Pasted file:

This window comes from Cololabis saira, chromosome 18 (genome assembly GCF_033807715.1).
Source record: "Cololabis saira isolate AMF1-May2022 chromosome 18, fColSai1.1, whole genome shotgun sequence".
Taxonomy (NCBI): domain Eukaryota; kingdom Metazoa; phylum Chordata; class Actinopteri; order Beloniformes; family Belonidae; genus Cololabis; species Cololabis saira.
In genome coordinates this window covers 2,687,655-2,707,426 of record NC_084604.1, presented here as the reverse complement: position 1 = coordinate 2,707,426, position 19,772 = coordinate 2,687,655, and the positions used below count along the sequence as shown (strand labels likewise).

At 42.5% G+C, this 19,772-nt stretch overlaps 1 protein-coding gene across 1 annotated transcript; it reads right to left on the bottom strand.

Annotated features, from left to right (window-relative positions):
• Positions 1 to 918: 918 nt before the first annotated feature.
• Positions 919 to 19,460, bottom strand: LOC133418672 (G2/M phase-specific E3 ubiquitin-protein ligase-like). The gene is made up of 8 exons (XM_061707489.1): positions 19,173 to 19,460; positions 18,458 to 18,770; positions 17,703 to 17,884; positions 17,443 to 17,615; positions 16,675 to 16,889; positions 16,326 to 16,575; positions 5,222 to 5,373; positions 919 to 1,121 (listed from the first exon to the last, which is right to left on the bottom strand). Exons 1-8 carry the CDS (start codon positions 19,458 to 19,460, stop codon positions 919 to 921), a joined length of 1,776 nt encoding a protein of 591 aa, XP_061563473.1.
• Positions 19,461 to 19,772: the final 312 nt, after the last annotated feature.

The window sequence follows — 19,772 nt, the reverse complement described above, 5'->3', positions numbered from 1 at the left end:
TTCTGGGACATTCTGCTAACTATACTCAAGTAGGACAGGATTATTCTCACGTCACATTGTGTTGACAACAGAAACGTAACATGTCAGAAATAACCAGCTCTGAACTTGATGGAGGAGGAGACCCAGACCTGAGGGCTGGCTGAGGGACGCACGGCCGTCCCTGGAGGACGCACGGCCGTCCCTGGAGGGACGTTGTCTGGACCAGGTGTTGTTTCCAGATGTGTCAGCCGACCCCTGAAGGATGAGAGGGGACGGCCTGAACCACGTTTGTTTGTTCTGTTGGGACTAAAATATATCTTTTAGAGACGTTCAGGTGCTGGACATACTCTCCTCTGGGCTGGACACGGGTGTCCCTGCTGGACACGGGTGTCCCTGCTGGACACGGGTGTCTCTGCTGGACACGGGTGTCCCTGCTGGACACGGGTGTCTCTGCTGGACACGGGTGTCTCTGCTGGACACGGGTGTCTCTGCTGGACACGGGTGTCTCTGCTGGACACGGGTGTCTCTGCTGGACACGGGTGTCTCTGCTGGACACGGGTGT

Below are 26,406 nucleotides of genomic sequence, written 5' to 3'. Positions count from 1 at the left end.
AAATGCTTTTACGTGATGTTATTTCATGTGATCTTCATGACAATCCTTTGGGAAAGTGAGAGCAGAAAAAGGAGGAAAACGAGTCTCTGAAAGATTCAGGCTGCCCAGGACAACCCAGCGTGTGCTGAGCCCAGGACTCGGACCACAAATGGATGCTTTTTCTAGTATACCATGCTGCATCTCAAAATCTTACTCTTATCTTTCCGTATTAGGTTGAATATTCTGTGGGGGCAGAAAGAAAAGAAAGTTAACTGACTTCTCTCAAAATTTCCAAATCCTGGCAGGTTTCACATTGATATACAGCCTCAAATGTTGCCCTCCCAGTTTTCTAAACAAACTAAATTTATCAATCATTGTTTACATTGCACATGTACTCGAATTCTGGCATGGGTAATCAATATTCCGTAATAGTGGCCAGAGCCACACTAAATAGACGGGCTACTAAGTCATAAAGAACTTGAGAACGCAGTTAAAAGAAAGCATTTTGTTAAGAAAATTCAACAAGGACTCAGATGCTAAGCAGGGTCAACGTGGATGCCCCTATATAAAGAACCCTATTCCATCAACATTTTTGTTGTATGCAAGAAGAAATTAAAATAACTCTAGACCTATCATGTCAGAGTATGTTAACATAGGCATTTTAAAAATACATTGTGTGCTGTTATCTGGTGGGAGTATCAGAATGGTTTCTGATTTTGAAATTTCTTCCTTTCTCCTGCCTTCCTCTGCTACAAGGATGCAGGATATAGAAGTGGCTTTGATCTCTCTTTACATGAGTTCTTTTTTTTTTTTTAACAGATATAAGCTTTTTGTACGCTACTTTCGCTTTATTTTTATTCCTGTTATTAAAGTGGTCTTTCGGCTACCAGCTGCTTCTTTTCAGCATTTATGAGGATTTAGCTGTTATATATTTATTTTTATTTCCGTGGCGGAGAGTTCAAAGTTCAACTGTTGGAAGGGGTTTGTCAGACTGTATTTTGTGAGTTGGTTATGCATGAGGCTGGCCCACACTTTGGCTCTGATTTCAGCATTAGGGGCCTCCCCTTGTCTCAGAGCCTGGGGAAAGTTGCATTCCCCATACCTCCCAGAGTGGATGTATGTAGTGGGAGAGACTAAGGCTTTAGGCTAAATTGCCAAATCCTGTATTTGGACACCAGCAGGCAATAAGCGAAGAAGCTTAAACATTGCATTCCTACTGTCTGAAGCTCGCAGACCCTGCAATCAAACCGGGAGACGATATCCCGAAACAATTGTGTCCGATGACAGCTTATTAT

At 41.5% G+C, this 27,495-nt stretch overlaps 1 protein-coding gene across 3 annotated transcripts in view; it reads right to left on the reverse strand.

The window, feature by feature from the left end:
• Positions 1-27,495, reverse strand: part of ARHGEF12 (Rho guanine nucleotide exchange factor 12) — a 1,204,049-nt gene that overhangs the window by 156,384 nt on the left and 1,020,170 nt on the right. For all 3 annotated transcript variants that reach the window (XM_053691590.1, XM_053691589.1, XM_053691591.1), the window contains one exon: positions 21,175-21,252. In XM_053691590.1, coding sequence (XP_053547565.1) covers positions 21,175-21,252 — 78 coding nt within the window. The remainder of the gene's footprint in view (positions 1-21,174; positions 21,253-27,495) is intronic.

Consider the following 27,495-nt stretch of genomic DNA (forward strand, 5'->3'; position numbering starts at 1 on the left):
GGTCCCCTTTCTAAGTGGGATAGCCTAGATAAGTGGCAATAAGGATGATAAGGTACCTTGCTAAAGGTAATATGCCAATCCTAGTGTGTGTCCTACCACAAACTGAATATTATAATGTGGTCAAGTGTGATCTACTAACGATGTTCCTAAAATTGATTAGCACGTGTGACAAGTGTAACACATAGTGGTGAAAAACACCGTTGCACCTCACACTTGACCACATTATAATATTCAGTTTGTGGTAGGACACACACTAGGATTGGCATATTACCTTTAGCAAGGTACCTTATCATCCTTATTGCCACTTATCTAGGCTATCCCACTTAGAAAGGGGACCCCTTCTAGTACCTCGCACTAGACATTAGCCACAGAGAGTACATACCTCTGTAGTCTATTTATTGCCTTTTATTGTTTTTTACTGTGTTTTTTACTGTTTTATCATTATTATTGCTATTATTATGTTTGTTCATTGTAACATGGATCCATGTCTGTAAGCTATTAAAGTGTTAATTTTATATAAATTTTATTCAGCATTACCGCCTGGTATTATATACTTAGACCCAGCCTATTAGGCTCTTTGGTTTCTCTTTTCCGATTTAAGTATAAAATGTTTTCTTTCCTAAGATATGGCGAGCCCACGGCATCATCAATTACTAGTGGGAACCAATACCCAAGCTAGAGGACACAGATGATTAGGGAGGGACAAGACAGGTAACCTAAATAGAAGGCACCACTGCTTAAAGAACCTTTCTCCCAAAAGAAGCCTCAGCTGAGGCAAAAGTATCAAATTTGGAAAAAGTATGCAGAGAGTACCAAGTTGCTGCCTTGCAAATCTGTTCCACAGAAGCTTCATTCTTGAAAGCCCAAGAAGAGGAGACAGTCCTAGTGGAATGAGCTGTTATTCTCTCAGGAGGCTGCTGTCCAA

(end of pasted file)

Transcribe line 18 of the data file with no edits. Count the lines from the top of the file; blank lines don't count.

GGTCCCCTTTCTAAGTGGGATAGCCTAGATAAGTGGCAATAAGGATGATAAGGTACCTTGCTAAAGGTAATATGCCAATCCTAGTGTGTGTCCTACCACAAACTGAATATTATAATGTGGTCAAGTGTGATCTACTAACGATGTTCCTAAAATTGATTAGCACGTGTGACAAGTGTAACACATAGTGGTGAAAAACACCGTTGCACCTCACACTTGACCACATTATAATATTCAGTTTGTGGTAGGACACACACTAGGATTGGCATATTACCTTTAGCAAGGTACCTTATCATCCTTATTGCCACTTATCTAGGCTATCCCACTTAGAAAGGGGACCCCTTCTAGTACCTCGCACTAGACATTAGCCACAGAGAGTACATACCTCTGTAGTCTATTTATTGCCTTTTATTGTTTTTTACTGTGTTTTTTACTGTTTTATCATTATTATTGCTATTATTATGTTTGTTCATTGTAACATGGATCCATGTCTGTAAGCTATTAAAGTGTTAATTTTATATAAATTTTATTCAGCATTACCGCCTGGTATTATATACTTAGACCCAGCCTATTAGGCTCTTTGGTTTCTCTTTTCCGATTTAAGTATAAAATGTTTTCTTTCCTAAGATATGGCGAGCCCACGGCATCATCAATTACTAGTGGGAACCAATACCCAAGCTAGAGGACACAGATGATTAGGGAGGGACAAGACAGGTAACCTAAATAGAAGGCACCACTGCTTAAAGAACCTTTCTCCCAAAAGAAGCCTCAGCTGAGGCAAAAGTATCAAATTTGGAAAAAGTATGCAGAGAGTACCAAGTTGCTGCCTTGCAAATCTGTTCCACAGAAGCTTCATTCTTGAAAGCCCAAGAAGAGGAGACAGTCCTAGTGGAATGAGCTGTTATTCTCTCAGGAGGCTGCTGTCCAA